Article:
Protect Yourself from IRS Post-Bankruptcy Retirement Account Seizure

Mary F. Lundstedt, Esq., Associate
Carly Steren, Legal Intern

Many taxpayers are surprised and alarmed to learn that Federal tax liens survive a bankruptcy discharge. In other words, the IRS can still enforce its lien and seize property, even though the underlying taxes were discharged. Perhaps even more alarming to taxpayers, is the fact that even retirement accounts are still vulnerable to post-bankruptcy seizure.

Taxpayers facing the threat of post-bankruptcy retirement account seizure have the best chance of reaching a favorable outcome if they work with an experienced tax professional, who understands the intricacies of the IRS procedures involved.

Background

Federal Tax Liens

Under Internal Revenue Code (IRC) §6321:

If any person liable to pay any tax neglects or refuses to pay the same after demand, the amount (including any interest, additional amount, addition to tax, or assessable penalty, together with any costs that may accrue in addition thereto) shall be a lien in favor of the United States upon all property and rights to property, whether real or personal, belonging to such person.

A lien imposed by IRC §6321 attaches at the time of assessment, and once filed, it attaches to any property acquired thereafter.[1] This type of statutory lien is known as a "secret lien" because it arises at assessment, without the necessity of a notice filing.

In general, an IRS lien survives bankruptcy unless it is invalidated by a bankruptcy provision.[2]

Bankruptcy

Upon filing a bankruptcy petition, a bankruptcy estate is created, which is comprised of "all legal and equitable interests of the debtor in property as of the commencement of the case."[3] Unless certain exclusions apply, all of the debtor's prepetition property becomes part of the bankruptcy estate and subject to creditors' claims.

The debtor may exempt certain property from the bankruptcy estate (such as retirement assets) to ensure that the exempted property will be there for debtor to begin his or her "fresh start."[4] Significantly, exempt property is initially estate property; however, during the bankruptcy case, it is returned to the debtor.[5] Exempted property is liable for prepetition debts secured by tax liens where a Notice of Federal Tax Lien (NFTL) has been filed.[6]

Furthermore, Federal law excludes some assets from the bankruptcy estate such as plans qualified under the Employee Retirement Income Security Act of 1974 (ERISA). ERISA contains an anti-alienation provision which bars creditors from enforcing liens against ERISA qualified plans, however, the federal government is excepted from this provision.[7] It is important to understand that, in contrast to exempt property, excluded property never becomes part of the bankruptcy estate.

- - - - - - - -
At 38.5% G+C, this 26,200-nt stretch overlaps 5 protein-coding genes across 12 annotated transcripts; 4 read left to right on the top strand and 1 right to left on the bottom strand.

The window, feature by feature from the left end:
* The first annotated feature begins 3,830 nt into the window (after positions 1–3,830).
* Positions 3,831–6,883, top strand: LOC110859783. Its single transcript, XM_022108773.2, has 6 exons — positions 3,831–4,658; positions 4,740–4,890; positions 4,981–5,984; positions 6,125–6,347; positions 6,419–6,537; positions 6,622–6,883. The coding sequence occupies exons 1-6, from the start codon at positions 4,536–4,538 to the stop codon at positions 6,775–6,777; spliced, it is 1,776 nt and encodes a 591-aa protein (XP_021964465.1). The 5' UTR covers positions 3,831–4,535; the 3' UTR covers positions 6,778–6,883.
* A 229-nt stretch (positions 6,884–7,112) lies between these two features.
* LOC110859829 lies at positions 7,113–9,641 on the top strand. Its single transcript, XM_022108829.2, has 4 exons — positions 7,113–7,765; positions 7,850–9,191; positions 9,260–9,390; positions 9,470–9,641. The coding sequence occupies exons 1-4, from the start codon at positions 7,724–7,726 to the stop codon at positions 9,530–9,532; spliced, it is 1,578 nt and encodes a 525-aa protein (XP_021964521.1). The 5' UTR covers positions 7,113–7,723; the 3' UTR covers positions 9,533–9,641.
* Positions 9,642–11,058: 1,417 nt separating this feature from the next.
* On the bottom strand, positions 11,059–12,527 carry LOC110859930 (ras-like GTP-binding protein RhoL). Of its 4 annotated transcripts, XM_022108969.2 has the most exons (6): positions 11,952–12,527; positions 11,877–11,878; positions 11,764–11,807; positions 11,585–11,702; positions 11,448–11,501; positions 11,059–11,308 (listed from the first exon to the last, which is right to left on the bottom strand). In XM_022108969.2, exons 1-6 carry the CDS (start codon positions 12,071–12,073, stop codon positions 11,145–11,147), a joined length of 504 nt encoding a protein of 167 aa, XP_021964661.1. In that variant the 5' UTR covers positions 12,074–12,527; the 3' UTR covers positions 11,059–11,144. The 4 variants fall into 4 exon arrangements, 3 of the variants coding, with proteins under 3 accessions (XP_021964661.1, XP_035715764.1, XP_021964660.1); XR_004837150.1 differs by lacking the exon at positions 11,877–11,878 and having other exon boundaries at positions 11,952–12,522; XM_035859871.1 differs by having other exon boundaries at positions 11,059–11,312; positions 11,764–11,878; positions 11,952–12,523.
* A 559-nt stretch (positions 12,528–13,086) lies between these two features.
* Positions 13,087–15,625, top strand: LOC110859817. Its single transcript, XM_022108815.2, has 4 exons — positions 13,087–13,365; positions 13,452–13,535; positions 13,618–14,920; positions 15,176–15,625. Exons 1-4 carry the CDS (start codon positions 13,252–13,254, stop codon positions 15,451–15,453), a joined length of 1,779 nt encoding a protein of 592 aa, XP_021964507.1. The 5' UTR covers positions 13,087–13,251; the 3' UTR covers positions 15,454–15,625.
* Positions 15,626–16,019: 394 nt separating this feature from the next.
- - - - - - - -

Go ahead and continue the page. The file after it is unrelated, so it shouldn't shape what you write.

Per 11 U.S.C. §544, the trustee in bankruptcy is entitled to prevail against unfiled tax liens outside of bankruptcy. In CCA 200634012, the IRS states that "this power only extends to avoiding such liens on property of the estate and not on property excluded from the estate." Specifically, the IRS considers that the trustee, as representative of the bankruptcy estate, will only have such avoidance powers enforced to the estate's benefit.[8] As such, the IRS noted that:

It is our position that the trustee's lien avoidance powers are limited to the extent that the lien avoidance benefits the bankruptcy estate and brings property of the debtor into the bankruptcy estate for distribution to creditors. Since the Supreme Court has held that excluded property is not property of a bankruptcy estate subject to claims of creditors, the excluded property should not be subject to a bankruptcy trustee's avoidance powers.[9]

Note that the Internal Revenue Manual (IRM) clarifies the treatment of exempt and excluded property as follows:

1. "[T]he Service may collect discharged taxes from property that is exempt from the estate if a valid NFTL was filed pre-petition."[10]

2. "A NFTL is not required to pursue collection from the abandoned or excluded assets after the bankruptcy discharge."[11]

Significantly, per 11 U.S.C. §524(a)(2), when a bankruptcy discharge order is entered, the debtor is protected from personal liability for the discharged liabilities. Unfortunately, the debtor is not protected from post-discharge enforcement of liens existing when the bankruptcy petition was filed.[12]

Limits on Post-Bankruptcy IRS Retirement Account Seizure

If the IRS threatens to seize a taxpayer's retirement account post-bankruptcy, it is important for the taxpayer to defend themselves and to remind the IRS of its own policy and required procedures before such action may take place. According to the IRM, IRS policy dictates that because retirement accounts are for the taxpayer's future welfare, the IRS must take specific steps prior to levying an account, including: (1) looking for alternative solutions; (2) finding taxpayer's conduct "flagrant;" and (3) considering taxpayer's dependency on the account for necessary living expenses.[13]